City regulator to probe home and car insurance pricing

The FCA has pledged action if needed
The FCA has pledged action if needed

The City regulator is investigating how fair insurance firms are being when charging customers for home and motor cover.

The Financial Conduct Authority (FCA) said the market study into firms’ pricing practices will give it a deeper understanding of the scale of any harm to consumers and who it affects.

If necessary, the FCA will intervene to improve the market.

The regulator has concerns that some pricing practices could potentially disadvantage some consumers significantly, in particular the most vulnerable and least resilient consumers.

Practices it is concerned about include “loyalty pricing” where existing customers may be charged higher prices than new customers; as well as firms potentially charging different prices to different consumers based solely on how “price sensitive” customers are.

FCA CEO Andrew Bailey said: “Our initial work has identified a number of areas of potential consumer harm. We want to make sure that general insurance markets deliver competitive and fair prices for all consumers.

“This market study will help us examine the outcomes from general insurance pricing practices and inform how, if necessary, we should intervene to improve the market.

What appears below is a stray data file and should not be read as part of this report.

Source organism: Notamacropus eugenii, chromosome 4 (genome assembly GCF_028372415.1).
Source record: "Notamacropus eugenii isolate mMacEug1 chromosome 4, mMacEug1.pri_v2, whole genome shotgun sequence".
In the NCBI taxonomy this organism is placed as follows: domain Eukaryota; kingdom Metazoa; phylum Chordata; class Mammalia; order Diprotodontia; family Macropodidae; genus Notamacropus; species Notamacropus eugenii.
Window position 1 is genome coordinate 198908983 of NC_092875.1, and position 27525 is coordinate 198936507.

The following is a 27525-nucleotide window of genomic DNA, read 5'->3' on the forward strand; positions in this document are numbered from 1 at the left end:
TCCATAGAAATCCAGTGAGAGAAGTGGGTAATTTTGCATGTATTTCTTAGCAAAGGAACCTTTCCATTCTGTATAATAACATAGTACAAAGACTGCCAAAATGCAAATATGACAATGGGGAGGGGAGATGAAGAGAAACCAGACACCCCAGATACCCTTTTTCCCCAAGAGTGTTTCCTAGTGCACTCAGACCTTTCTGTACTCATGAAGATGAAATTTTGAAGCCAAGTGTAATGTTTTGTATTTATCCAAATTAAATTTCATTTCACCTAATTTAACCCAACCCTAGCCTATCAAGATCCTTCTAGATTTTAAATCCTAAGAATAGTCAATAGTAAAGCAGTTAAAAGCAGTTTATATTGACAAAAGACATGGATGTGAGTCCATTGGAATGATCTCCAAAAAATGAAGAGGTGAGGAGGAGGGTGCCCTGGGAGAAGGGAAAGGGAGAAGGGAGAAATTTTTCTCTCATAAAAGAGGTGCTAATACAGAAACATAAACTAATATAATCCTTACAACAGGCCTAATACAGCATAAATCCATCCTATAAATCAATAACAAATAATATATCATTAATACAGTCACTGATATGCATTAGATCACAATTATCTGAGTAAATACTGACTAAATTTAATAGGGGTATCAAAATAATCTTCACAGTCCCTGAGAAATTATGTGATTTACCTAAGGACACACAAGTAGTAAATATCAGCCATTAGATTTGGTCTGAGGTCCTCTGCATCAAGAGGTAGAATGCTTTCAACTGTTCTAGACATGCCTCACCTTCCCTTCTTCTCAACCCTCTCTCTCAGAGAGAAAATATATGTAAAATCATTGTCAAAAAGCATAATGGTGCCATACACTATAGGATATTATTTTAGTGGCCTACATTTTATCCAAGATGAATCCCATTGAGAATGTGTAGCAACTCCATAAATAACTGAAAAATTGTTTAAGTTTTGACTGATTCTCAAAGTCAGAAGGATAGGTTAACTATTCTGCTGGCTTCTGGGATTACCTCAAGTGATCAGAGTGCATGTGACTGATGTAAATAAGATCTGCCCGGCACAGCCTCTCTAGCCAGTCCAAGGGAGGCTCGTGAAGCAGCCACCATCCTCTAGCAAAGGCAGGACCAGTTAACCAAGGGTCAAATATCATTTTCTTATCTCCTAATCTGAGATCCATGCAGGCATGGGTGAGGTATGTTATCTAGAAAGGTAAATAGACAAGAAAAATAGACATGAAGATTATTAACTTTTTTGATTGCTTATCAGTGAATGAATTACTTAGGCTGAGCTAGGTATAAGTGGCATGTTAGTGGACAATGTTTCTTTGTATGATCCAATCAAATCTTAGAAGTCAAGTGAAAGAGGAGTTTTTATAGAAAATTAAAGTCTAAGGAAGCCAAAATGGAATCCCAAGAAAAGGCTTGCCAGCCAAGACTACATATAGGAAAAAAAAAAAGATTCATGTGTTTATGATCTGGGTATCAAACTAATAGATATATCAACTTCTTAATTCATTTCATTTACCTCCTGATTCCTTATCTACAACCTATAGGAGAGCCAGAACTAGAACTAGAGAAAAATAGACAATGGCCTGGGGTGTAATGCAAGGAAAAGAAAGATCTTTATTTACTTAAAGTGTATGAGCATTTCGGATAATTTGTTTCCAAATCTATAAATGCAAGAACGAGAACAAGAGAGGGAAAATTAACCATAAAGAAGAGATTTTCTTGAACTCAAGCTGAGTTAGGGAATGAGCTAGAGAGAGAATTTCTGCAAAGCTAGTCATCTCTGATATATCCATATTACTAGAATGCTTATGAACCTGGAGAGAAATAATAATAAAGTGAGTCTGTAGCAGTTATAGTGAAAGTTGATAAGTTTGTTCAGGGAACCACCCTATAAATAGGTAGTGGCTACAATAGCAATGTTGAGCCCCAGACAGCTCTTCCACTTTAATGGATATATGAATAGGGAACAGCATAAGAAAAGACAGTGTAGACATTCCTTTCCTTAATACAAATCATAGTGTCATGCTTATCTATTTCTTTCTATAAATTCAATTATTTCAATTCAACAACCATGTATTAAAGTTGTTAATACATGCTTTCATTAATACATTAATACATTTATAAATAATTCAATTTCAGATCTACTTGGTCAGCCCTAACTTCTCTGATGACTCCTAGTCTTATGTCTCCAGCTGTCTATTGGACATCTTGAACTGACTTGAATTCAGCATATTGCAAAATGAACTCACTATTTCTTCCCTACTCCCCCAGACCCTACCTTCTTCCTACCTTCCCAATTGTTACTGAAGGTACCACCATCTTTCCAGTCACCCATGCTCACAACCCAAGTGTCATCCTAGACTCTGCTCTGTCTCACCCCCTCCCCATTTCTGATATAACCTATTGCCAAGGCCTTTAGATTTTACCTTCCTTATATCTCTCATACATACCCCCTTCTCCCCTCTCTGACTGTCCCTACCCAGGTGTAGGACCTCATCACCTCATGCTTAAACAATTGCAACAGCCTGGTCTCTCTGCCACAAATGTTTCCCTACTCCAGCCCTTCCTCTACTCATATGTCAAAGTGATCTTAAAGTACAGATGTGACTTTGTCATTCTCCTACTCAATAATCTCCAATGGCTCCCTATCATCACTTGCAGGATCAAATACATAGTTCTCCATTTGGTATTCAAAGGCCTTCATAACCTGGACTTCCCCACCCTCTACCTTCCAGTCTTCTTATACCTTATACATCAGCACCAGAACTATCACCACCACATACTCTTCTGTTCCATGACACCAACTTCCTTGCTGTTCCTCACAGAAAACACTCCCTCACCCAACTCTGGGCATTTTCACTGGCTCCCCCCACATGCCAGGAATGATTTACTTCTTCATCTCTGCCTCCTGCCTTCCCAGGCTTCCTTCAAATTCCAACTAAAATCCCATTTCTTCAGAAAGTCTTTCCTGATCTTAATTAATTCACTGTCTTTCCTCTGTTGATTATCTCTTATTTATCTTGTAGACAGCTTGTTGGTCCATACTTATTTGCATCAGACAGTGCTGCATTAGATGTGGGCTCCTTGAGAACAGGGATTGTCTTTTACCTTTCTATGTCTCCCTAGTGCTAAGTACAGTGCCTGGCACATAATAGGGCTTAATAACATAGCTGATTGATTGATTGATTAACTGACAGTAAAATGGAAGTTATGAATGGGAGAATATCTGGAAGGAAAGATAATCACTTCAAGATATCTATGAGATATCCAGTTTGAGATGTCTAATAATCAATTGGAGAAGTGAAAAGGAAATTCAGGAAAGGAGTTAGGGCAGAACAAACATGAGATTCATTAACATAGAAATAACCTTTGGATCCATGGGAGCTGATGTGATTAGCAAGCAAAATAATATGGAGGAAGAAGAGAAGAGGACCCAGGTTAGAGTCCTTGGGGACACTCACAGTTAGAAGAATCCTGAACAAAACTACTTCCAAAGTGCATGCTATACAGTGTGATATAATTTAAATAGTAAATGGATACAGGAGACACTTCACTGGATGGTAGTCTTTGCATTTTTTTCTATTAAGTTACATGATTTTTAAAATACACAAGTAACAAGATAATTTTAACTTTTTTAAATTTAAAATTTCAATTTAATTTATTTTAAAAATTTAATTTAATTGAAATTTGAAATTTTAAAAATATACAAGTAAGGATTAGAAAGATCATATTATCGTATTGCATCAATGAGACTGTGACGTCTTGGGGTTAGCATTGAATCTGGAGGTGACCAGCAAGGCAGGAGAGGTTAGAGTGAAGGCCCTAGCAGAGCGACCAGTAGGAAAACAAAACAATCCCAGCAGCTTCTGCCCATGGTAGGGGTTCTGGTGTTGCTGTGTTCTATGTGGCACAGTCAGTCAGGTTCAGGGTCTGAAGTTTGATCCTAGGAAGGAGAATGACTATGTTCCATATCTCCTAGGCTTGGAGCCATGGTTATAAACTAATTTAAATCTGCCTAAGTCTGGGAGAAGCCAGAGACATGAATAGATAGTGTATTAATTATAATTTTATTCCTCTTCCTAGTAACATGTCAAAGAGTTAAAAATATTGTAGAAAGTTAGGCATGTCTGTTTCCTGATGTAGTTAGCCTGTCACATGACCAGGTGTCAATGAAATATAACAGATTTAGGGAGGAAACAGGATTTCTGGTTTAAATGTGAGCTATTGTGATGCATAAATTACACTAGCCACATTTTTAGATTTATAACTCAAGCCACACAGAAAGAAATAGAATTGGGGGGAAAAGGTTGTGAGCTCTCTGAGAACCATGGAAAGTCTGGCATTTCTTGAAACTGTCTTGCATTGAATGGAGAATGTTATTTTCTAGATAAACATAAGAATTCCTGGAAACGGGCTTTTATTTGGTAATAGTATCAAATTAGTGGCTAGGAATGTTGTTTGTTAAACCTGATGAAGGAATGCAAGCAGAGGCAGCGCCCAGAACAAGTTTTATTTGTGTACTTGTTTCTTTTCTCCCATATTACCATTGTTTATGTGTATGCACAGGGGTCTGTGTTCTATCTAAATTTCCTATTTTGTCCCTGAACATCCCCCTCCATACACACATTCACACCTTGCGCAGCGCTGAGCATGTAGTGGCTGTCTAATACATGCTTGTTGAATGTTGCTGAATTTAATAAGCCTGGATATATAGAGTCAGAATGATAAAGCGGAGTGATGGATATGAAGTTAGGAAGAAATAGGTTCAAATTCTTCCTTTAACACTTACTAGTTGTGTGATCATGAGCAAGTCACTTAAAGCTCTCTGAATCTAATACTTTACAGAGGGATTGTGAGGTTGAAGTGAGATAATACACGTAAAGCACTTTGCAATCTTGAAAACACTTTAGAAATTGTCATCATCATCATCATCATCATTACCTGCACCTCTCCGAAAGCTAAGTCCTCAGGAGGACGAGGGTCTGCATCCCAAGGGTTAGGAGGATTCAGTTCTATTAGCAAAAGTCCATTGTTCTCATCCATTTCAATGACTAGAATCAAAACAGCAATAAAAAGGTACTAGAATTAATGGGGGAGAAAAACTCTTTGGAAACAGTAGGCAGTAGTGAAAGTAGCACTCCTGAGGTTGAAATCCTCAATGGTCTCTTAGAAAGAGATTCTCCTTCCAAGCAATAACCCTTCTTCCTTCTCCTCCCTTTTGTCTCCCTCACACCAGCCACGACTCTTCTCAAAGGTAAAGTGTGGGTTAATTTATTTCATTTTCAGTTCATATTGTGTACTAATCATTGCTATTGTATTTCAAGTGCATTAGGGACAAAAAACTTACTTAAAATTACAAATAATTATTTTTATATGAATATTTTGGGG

“If change is needed to make the market work well for consumers, we will consider all possible remedies to achieve this.”

The regulator said it expects firms to look after the interests of all customers and treat them fairly, whether they are new or long-standing, and has written to chief executives of firms about its expectations.

It has also identified potential non-compliance by some firms with its rules on transparency when policies come up for renewal.

The FCA said that, where it has concerns about conduct by firms, it will explore all options to address this using the full range of its powers.

Which? money expert Gareth Shaw said: “This review is long overdue. For years, loyal policyholders have been exploited by insurance providers, punished by excessive premiums, and have had to battle with unclear pricing that makes it difficult for people to understand whether or not they’re getting a fair deal.